3) Not hosting this on Yammer means that Yammer is dead
So I have to chuckle because the Yammer being dead comment is really what caused my Friday night to go from quiet to phone constantly buzzing with Twitter updates. 🙂

Yammer is no different than any other solution in that it was developed to match a specific use case. I feel that Yammer works in Enterprise environments with governance, with governance, with people dedicated to ensure that individuals who are going to get the most out of the platform. I personally did not like the O365 Network on Yammer, I found it to be a hot mess of groups all over the place.

Take a look at the splash screen – it’s so much easier to navigate towards the type of content you are looking for in the new network:

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Versus the Yammer experience is a hodgepodge of trying to scroll through find the groups that are most relevant. This is a nice clean modern interface for getting information about what you’re looking for – whether it be Yammer, SharePoint, Office Apps, etc.

Also to address the other elephant in the room about Yammer being “dead”, I can definitely see how folks might interpret that not using it means that Microsoft is pulling the plug. However, I think that the mass of O365 users would make it very difficult for Microsoft to just pull the rug out from users. What I think we might be seeing is a true convergence of SharePoint, OneDrive, Yammer, and Groups into something else. I don’t have any insider info on this one. But if you look at the power of Groups, the re-energizing of SharePoint, and the rich capabilities of Delve – it feels to me like something big might be coming which really ties them all together with Yammer perhaps somehow either being reborn or updated to help complete that picture. I can only see Yammer becoming more integrated vs being killed off.

4) The “Community” didn’t like not having input on the decision
So I consider myself to be part of the O365/SharePoint Community – I run a user group and I speak at SharePoint Saturdays when I can. It is true that nobody asked me if we should switch from the O365 Yammer Network to this new platform. When I think about the community though, I gravitate towards the people that are consuming announcements, blog posts, asking questions & hopefully getting answers. Running the user group, I find myself really striving towards trying to build an inclusive environment where people feel comfortable asking questions & getting help with their problems. Looking at the the network I think this was Microsoft’s intent as well – they wanted to make it easier, organize the content, eliminate any additional headaches with Yammer accounts, and provide a nice modern experience. I would also say that the numbers in the Yammer network don’t accurately reflect the true volume of community members. If you remove the Microsoft employees, the MVP’s, and the evangelists, you’re really talking about very small numbers of network members vs true community members.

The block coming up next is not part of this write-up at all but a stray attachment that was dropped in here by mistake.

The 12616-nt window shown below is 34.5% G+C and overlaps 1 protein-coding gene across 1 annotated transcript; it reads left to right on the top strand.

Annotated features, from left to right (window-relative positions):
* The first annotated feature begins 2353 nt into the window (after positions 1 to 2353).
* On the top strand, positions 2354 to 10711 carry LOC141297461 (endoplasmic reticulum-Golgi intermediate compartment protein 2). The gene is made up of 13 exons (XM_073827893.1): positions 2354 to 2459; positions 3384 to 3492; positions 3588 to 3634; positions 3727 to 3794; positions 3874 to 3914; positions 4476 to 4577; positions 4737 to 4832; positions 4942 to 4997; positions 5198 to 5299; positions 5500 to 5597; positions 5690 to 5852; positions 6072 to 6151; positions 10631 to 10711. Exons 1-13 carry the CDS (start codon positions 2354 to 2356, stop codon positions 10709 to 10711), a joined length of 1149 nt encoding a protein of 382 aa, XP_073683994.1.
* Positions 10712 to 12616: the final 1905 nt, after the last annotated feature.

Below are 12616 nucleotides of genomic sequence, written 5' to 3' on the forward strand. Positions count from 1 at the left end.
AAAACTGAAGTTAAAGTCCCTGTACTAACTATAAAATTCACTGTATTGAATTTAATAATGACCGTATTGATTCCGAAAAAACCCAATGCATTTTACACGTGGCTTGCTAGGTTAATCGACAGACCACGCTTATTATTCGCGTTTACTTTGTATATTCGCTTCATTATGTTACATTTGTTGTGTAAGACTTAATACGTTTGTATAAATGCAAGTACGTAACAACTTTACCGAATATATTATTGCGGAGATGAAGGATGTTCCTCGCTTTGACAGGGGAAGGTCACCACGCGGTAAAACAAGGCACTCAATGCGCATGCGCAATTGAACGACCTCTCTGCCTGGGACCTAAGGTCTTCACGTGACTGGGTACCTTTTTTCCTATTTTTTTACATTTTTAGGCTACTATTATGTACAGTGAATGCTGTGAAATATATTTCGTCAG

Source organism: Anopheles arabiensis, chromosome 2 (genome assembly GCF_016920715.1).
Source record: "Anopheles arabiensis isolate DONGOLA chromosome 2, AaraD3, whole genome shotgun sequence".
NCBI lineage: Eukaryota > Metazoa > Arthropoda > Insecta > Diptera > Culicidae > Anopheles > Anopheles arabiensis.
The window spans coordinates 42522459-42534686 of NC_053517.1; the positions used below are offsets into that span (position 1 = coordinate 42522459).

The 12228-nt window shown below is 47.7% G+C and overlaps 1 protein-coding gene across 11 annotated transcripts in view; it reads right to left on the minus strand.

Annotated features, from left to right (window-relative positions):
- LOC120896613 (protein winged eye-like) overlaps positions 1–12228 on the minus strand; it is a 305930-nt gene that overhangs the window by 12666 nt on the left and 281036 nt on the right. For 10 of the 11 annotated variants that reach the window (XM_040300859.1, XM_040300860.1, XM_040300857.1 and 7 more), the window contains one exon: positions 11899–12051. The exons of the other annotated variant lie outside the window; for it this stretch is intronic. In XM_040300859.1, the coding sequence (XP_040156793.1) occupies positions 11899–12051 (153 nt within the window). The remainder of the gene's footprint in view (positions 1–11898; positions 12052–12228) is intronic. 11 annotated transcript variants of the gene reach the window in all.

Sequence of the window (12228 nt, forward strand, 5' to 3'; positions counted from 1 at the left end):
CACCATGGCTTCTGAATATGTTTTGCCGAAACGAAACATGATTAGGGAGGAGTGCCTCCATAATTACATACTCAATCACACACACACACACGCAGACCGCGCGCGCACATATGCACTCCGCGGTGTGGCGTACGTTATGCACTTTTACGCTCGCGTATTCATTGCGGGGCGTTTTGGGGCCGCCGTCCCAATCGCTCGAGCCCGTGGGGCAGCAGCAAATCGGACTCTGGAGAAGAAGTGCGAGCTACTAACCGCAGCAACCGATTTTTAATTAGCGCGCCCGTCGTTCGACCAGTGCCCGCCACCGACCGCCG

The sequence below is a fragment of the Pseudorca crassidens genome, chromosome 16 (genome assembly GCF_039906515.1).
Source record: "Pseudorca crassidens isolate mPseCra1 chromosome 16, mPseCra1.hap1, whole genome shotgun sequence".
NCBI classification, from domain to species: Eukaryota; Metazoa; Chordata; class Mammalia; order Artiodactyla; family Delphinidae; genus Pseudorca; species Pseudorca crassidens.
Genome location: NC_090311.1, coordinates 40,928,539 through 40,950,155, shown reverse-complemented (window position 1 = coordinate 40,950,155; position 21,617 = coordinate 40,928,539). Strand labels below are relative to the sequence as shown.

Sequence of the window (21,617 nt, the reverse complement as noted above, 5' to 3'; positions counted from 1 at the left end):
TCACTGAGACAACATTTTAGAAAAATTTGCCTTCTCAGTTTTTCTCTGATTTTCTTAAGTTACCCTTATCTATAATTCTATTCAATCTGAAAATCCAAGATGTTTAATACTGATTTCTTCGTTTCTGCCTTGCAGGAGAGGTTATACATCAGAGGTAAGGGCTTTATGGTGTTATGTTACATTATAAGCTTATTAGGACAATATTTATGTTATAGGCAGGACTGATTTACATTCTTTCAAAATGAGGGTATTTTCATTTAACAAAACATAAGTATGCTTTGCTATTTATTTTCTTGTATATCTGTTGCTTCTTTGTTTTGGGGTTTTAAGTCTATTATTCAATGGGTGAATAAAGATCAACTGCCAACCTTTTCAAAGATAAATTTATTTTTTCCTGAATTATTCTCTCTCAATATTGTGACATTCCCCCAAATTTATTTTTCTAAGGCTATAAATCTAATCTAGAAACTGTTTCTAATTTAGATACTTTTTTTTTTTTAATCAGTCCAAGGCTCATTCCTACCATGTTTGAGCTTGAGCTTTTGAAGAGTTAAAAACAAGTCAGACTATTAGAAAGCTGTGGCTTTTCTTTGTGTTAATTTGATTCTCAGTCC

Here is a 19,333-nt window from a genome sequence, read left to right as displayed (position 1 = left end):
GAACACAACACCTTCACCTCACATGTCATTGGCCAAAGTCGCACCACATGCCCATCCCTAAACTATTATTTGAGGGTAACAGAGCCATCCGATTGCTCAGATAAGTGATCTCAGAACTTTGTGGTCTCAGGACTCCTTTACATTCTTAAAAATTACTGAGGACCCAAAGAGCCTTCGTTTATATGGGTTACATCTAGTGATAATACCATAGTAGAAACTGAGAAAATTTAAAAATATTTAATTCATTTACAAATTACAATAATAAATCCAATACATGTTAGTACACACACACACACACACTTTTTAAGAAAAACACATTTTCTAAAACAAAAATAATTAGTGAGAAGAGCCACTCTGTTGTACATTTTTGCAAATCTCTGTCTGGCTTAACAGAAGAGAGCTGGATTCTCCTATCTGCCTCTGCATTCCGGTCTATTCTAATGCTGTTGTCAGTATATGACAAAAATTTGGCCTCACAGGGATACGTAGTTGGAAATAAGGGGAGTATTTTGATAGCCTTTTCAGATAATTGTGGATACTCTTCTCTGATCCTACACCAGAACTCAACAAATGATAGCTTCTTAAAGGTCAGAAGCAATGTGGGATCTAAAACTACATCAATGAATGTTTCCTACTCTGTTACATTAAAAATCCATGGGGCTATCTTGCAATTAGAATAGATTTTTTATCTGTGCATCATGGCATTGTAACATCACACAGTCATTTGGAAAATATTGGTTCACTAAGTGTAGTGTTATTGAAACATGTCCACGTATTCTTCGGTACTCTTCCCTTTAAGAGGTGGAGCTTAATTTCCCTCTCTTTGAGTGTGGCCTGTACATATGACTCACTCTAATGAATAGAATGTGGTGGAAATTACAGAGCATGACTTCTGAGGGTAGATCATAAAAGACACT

So are there people who are active in the O365 Yammer Network? Absolutely! Might they have concern or mixed feeling about moving? Sure! Rather than look it as a negative, I would challenge those who have some concerns to look forward to hopefully a more rewarding experience if Microsoft is able to grow the number of active users in this new community. I intend on announcing it during our next CT SharePoint User’s Group meeting, and I would encourage those who either run or participate in local user groups to do the same.
To quote Dux Raymond Sy – “Shift happens”. 🙂

What’s in a namespace?

If you have attended any of my sessions on beginning Client Side Development you might have heard me talk about ensuring that you do not promote the public namespace. For SharePoint/O365 Developers who are starting to learn client-side the concept of namespaces are common in C#, but not as common in JavaScript. The whole purpose of developing under a namespace is to ensure that your variables do not collide with other variables, resulting in broken functionality, errors, etc.

The approach that I take to address this is by creating a unique object and then working under that object as a pseudo-namespace.

For example:

var jaredApp = jaredApp || {};
jaredApp.GetData = function(){

console.log(“This functionality exists under jaredApp”);

}

You could follow that approach and build out your other functions – and then it is as easy as jaredApp.GetData(); to call the function. The benefit of this is all of your variables fall under jaredApp (or whatever you decide to call it), rather than binding to the window object which is where variables are assigned by default – this is also referred to as the global namespace.

There are a couple of other approaches such as the immediately invoked function execution (IIFE) which looks something like this:

(function(){
console.log(“This functionality exists temporarily within this invoked function”);
})();

The nice things about the IIFE is all variables created within it are scoped within that function therefore they would not be bound to the global namespace, which prevents collisions.

Happy SharePointing & JavaScripting!